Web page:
Schoenecker's Shenanigans Column: Rocky Mountain Oysters

Jarrod Schoenecker

Jarrod Schoenecker photo
Myself (left) and my father, Thomas Schoenecker, Sr., at the concert at Orchestra Hall.

I took my father to see a show with U.S. Navy Glee Club Men’s and Women’s Chorus with the Minnesota Orchestra at Orchestra Hall earlier this month. Preceding the show, we sat down in the lobby next to a couple, approximately in their seventies.

Through conversation I find out that the husband was a Navy pilot and she obviously liked to drink. I also found out that she must be prude to some topics of discussion. I’ll admit, it’s a favorite pastime of mine to mess with people who are uncomfortable about seemingly harmless subjects. Strangely enough, she also likes to talk and be known that she is the source of the party.

This lady had mentioned she thought it was barbaric that anyone would mount a deer head on their wall. I had mentioned to her that she wouldn’t want to go to the Buckhorn Exchange out in Denver, Colo., which is a higher-end steak restaurant that is known for their huge collection of taxidermy on the walls.

The taxidermy and a good steak were two of the reasons I visited the Buckhorn Exchange the last time I was in Denver. The third reason I visited was the topic of conversation that made this lady very uncomfortable, at least once she found out what it was.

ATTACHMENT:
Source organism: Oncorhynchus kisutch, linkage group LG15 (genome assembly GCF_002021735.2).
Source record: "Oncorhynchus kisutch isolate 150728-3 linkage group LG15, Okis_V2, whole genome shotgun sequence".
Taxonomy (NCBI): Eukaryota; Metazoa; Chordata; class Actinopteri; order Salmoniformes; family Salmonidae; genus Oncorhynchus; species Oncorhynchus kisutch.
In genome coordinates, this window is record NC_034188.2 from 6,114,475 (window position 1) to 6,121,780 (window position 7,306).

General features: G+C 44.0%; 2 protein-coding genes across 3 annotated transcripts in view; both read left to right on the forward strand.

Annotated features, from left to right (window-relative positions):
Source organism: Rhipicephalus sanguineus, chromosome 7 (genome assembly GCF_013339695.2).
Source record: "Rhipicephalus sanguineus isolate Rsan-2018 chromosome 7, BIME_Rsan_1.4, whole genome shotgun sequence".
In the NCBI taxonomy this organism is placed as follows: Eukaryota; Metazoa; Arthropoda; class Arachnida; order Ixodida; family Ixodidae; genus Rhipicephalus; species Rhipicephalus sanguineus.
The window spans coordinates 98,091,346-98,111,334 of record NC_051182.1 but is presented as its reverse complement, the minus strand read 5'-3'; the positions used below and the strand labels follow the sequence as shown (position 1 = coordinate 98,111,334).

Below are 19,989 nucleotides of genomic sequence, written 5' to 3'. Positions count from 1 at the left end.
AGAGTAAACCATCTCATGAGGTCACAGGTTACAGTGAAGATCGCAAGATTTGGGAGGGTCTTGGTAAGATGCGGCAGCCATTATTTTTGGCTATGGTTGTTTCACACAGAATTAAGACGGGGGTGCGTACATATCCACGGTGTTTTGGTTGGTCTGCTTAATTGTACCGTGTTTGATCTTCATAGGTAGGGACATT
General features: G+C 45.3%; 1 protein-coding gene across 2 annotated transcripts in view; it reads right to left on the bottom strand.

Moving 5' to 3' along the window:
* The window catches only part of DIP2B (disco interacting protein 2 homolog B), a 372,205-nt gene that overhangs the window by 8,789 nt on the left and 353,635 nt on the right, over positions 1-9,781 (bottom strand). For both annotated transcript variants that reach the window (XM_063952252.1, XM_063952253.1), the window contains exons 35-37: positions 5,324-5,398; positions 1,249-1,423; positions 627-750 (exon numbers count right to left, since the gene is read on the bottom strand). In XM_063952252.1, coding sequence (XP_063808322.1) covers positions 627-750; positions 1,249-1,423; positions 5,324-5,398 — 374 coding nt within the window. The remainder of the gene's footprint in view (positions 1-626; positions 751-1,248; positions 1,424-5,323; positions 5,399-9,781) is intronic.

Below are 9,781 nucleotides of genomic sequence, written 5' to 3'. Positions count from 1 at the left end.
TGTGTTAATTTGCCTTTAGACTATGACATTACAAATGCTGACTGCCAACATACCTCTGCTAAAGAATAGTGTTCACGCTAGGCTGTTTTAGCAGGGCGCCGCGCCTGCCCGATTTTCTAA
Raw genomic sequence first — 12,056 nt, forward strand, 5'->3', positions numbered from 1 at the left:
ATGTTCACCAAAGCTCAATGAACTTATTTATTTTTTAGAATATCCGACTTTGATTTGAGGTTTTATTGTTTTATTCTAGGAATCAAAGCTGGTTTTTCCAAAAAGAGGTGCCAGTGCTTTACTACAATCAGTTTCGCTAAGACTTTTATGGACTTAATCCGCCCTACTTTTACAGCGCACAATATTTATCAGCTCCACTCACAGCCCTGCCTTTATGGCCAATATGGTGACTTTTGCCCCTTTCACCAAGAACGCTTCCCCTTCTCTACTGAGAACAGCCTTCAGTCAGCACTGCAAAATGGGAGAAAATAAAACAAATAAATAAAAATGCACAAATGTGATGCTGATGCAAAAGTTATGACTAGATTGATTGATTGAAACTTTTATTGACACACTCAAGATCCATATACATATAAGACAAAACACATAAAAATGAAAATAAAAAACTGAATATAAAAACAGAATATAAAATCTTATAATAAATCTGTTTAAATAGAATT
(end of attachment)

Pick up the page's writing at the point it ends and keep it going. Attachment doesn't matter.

The Buckhorn Exchange has Rocky Mountain Oysters on their menu, and it’s something I have always been curious to try. I figured, it’s a good steak house in the Rocky Mountains, and they probably will prepare them the best they could be. However, at $40 a pop, I decided to save my money for other things during the trip.

“What are those anyway? I have heard about them but I never knew what they were,”

this lady says. In my head, I was already grinning because this lady already doesn’t like taxidermy, but she doesn’t know, at her age, what a Rocky Mountain Oyster is? This should be fun.

I politely tell her, “They are bull testicles.” The look on her face hearing the word “testicles” audibly and, now knowing they come from a bull, she might as well have gagged and left the room.

Naturally, I spoke about the price and the size they are and whether or not they would serve you a full one because they are so large. I’m a farm boy. These are natural things.

You don’t get a tasty steak without harvesting a cow first. Some people find the testicles delicious too. Do I? That remains to be seen since I still haven’t tried them, except maybe in some miscellaneous meat product.

The venue opened the house for seating, and we parted ways to our seats shortly after our oyster conversation, but that lady’s uneasiness about them is still paying dividends in my head.


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